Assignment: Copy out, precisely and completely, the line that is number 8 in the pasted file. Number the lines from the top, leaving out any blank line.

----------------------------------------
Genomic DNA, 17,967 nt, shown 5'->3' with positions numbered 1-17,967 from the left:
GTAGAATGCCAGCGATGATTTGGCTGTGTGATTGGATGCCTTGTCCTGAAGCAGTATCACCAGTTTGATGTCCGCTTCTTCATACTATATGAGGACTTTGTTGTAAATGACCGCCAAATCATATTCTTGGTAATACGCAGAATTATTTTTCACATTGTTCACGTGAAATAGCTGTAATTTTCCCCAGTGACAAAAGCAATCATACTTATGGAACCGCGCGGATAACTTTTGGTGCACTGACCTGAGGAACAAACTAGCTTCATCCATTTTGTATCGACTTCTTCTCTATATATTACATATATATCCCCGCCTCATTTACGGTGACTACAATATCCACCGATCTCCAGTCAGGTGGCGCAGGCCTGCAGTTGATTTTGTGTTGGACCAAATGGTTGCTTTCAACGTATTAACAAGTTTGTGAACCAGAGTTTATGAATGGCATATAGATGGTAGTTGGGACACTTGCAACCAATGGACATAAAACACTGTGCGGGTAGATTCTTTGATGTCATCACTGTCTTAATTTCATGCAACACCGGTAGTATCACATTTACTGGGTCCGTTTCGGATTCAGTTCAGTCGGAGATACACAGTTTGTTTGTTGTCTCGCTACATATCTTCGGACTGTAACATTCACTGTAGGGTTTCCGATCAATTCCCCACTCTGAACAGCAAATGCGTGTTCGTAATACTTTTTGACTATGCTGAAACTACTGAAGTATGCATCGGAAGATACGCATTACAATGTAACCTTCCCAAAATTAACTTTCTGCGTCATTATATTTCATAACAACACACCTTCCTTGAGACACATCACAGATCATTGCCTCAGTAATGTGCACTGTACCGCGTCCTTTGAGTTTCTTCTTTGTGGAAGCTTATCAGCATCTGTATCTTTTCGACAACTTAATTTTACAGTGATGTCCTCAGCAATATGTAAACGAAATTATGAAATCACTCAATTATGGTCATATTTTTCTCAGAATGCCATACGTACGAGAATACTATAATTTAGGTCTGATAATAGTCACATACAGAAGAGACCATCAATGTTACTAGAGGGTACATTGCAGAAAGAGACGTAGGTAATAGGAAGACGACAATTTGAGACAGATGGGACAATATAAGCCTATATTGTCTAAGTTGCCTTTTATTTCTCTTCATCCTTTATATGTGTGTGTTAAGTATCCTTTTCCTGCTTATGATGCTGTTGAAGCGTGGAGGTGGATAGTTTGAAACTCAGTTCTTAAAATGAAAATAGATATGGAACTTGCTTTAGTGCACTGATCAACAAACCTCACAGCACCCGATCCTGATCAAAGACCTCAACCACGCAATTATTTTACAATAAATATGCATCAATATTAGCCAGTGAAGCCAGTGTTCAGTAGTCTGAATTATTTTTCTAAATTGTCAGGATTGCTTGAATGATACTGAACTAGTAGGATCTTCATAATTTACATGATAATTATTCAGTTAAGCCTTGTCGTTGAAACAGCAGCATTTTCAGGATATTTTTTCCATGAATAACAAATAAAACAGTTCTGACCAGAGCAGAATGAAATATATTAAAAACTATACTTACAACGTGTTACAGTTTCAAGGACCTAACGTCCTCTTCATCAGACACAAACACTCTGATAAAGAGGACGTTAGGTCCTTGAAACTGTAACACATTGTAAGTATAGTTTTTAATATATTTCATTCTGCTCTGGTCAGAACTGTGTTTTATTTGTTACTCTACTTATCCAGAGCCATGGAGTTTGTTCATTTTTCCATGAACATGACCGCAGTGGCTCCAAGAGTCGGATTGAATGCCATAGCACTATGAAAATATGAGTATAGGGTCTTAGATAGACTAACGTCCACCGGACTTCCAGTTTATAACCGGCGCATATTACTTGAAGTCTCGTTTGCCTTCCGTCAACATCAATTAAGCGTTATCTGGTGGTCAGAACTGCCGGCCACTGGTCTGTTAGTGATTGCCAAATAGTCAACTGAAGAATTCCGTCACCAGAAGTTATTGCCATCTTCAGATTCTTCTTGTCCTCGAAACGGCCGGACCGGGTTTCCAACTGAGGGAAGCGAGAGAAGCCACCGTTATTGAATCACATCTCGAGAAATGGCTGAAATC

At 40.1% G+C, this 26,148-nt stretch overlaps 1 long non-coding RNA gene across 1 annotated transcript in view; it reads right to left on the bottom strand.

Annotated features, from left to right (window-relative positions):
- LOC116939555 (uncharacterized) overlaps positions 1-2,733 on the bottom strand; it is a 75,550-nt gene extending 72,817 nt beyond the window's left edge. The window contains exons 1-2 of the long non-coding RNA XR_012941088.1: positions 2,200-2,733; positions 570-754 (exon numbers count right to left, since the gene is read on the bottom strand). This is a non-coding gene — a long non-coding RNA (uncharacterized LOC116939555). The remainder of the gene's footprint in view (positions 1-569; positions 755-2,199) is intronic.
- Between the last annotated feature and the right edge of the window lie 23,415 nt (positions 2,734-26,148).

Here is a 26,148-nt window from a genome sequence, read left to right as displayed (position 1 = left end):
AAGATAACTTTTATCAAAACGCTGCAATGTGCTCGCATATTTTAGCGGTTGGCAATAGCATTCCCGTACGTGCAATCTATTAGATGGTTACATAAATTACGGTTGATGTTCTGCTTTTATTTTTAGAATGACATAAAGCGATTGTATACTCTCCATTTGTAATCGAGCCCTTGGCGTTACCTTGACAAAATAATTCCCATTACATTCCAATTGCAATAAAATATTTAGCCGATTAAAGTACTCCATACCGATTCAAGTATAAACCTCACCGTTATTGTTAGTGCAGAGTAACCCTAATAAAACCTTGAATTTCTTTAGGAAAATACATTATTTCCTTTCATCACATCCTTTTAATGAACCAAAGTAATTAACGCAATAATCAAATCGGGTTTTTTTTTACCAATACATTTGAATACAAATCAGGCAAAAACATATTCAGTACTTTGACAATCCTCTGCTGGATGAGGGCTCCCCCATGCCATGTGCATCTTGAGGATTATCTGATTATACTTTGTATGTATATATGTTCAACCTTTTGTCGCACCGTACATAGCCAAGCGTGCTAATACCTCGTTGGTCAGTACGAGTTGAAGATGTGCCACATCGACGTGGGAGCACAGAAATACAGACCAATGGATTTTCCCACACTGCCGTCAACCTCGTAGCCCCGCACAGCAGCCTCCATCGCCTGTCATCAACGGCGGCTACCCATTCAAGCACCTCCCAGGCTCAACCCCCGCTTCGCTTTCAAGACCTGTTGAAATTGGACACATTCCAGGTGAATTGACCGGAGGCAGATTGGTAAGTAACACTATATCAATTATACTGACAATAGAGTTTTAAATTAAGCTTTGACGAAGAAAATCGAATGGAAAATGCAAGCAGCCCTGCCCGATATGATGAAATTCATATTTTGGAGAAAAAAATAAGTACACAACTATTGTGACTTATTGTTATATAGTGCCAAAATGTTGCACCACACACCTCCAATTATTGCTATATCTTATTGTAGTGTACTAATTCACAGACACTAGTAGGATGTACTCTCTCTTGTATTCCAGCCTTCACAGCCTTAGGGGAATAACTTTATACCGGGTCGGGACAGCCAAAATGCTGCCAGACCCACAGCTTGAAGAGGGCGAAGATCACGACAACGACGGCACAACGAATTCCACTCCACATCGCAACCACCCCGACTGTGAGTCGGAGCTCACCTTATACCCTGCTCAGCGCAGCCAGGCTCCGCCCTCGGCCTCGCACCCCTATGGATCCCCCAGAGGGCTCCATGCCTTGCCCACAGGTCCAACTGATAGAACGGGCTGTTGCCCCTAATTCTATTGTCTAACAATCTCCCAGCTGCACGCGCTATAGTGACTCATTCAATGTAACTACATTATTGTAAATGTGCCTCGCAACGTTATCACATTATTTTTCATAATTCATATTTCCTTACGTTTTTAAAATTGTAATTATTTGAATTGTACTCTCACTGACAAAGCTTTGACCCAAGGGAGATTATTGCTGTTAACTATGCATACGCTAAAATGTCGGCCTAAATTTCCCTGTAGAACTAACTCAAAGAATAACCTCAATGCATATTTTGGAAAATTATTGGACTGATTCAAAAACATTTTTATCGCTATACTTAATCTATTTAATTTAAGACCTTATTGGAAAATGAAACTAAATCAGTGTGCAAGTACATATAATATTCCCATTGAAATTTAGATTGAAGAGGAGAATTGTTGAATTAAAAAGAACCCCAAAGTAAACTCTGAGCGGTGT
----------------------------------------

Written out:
AAGATAACTTTTATCAAAACGCTGCAATGTGCTCGCATATTTTAGCGGTTGGCAATAGCATTCCCGTACGTGCAATCTATTAGATGGTTACATAAATTACGGTTGATGTTCTGCTTTTATTTTTAGAATGACATAAAGCGATTGTATACTCTCCATTTGTAATCGAGCCCTTGGCGTTACCTTGACAAAATAATTCCCATTACATTCCAATTGCAATAAAATATTTAGCCGATTAAAGTACTCCATACCGATTCAAGTATAAACCTCACCGTTATTGTTAGTGCAGAGTAACCCTAATAAAACCTTGAATTTCTTTAGGAAAATACATTATTTCCTTTCATCACATCCTTTTAATGAACCAAAGTAATTAACGCAATAATCAAATCGGGTTTTTTTTTACCAATACATTTGAATACAAATCAGGCAAAAACATATTCAGTACTTTGACAATCCTCTGCTGGATGAGGGCTCCCCCATGCCATGTGCATCTTGAGGATTATCTGATTATACTTTGTATGTATATATGTTCAACCTTTTGTCGCACCGTACATAGCCAAGCGTGCTAATACCTCGTTGGTCAGTACGAGTTGAAGATGTGCCACATCGACGTGGGAGCACAGAAATACAGACCAATGGATTTTCCCACACTGCCGTCAACCTCGTAGCCCCGCACAGCAGCCTCCATCGCCTGTCATCAACGGCGGCTACCCATTCAAGCACCTCCCAGGCTCAACCCCCGCTTCGCTTTCAAGACCTGTTGAAATTGGACACATTCCAGGTGAATTGACCGGAGGCAGATTGGTAAGTAACACTATATCAATTATACTGACAATAGAGTTTTAAATTAAGCTTTGACGAAGAAAATCGAATGGAAAATGCAAGCAGCCCTGCCCGATATGATGAAATTCATATTTTGGAGAAAAAAATAAGTACACAACTATTGTGACTTATTGTTATATAGTGCCAAAATGTTGCACCACACACCTCCAATTATTGCTATATCTTATTGTAGTGTACTAATTCACAGACACTAGTAGGATGTACTCTCTCTTGTATTCCAGCCTTCACAGCCTTAGGGGAATAACTTTATACCGGGTCGGGACAGCCAAAATGCTGCCAGACCCACAGCTTGAAGAGGGCGAAGATCACGACAACGACGGCACAACGAATTCCACTCCACATCGCAACCACCCCGACTGTGAGTCGGAGCTCACCTTATACCCTGCTCAGCGCAGCCAGGCTCCGCCCTCGGCCTCGCACCCCTATGGATCCCCCAGAGGGCTCCATGCCTTGCCCACAGGTCCAACTGATAGAACGGGCTGTTGCCCCTAATTCTATTGTCTAACAATCTCCCAGCTGCACGCGCTATAGTGACTCATTCAATGTAACTACATTATTGTAAATGTGCCTCGCAACGTTATCACATTATTTTTCATAATTCATATTTCCTTACGTTTTTAAAATTGTAATTATTTGAATTGTACTCTCACTGACAAAGCTTTGACCCAAGGGAGATTATTGCTGTTAACTATGCATACGCTAAAATGTCGGCCTAAATTTCCCTGTAGAACTAACTCAAAGAATAACCTCAATGCATATTTTGGAAAATTATTGGACTGATTCAAAAACATTTTTATCGCTATACTTAATCTATTTAATTTAAGACCTTATTGGAAAATGAAACTAAATCAGTGTGCAAGTACATATAATATTCCCATTGAAATTTAGATTGAAGAGGAGAATTGTTGAATTAAAAAGAACCCCAAAGTAAACTCTGAGCGGTGT